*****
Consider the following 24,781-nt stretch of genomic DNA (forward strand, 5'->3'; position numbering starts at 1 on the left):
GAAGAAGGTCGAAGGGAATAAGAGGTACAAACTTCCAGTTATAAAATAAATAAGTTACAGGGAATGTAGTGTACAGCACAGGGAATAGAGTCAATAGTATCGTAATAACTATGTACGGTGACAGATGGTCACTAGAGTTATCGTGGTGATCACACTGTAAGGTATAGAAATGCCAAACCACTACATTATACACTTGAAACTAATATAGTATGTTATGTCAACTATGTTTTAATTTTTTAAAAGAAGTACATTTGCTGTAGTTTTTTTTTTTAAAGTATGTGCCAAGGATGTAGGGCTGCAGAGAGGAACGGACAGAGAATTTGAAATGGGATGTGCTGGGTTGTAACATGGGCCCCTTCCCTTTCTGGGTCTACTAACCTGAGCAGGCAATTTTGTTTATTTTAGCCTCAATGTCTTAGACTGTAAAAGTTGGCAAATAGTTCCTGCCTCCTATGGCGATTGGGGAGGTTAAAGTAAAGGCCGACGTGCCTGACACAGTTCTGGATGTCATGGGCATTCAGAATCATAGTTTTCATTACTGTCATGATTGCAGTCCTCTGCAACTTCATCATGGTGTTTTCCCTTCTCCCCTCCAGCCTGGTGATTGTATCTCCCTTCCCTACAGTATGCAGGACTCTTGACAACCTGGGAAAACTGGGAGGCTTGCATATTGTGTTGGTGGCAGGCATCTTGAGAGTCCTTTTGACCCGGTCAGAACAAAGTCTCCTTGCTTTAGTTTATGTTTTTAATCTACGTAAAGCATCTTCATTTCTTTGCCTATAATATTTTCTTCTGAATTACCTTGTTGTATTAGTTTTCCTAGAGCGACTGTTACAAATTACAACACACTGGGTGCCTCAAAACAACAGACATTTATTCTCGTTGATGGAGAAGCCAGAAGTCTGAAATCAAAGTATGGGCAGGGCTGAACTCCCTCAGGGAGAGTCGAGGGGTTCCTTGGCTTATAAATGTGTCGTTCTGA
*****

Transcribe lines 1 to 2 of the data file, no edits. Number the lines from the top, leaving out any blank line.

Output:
Consider the following 24,781-nt stretch of genomic DNA (forward strand, 5'->3'; position numbering starts at 1 on the left):
GAAGAAGGTCGAAGGGAATAAGAGGTACAAACTTCCAGTTATAAAATAAATAAGTTACAGGGAATGTAGTGTACAGCACAGGGAATAGAGTCAATAGTATCGTAATAACTATGTACGGTGACAGATGGTCACTAGAGTTATCGTGGTGATCACACTGTAAGGTATAGAAATGCCAAACCACTACATTATACACTTGAAACTAATATAGTATGTTATGTCAACTATGTTTTAATTTTTTAAAAGAAGTACATTTGCTGTAGTTTTTTTTTTTAAAGTATGTGCCAAGGATGTAGGGCTGCAGAGAGGAACGGACAGAGAATTTGAAATGGGATGTGCTGGGTTGTAACATGGGCCCCTTCCCTTTCTGGGTCTACTAACCTGAGCAGGCAATTTTGTTTATTTTAGCCTCAATGTCTTAGACTGTAAAAGTTGGCAAATAGTTCCTGCCTCCTATGGCGATTGGGGAGGTTAAAGTAAAGGCCGACGTGCCTGACACAGTTCTGGATGTCATGGGCATTCAGAATCATAGTTTTCATTACTGTCATGATTGCAGTCCTCTGCAACTTCATCATGGTGTTTTCCCTTCTCCCCTCCAGCCTGGTGATTGTATCTCCCTTCCCTACAGTATGCAGGACTCTTGACAACCTGGGAAAACTGGGAGGCTTGCATATTGTGTTGGTGGCAGGCATCTTGAGAGTCCTTTTGACCCGGTCAGAACAAAGTCTCCTTGCTTTAGTTTATGTTTTTAATCTACGTAAAGCATCTTCATTTCTTTGCCTATAATATTTTCTTCTGAATTACCTTGTTGTATTAGTTTTCCTAGAGCGACTGTTACAAATTACAACACACTGGGTGCCTCAAAACAACAGACATTTATTCTCGTTGATGGAGAAGCCAGAAGTCTGAAATCAAAGTATGGGCAGGGCTGAACTCCCTCAGGGAGAGTCGAGGGGTTCCTTGGCTTATAAATGTGTCGTTCTGA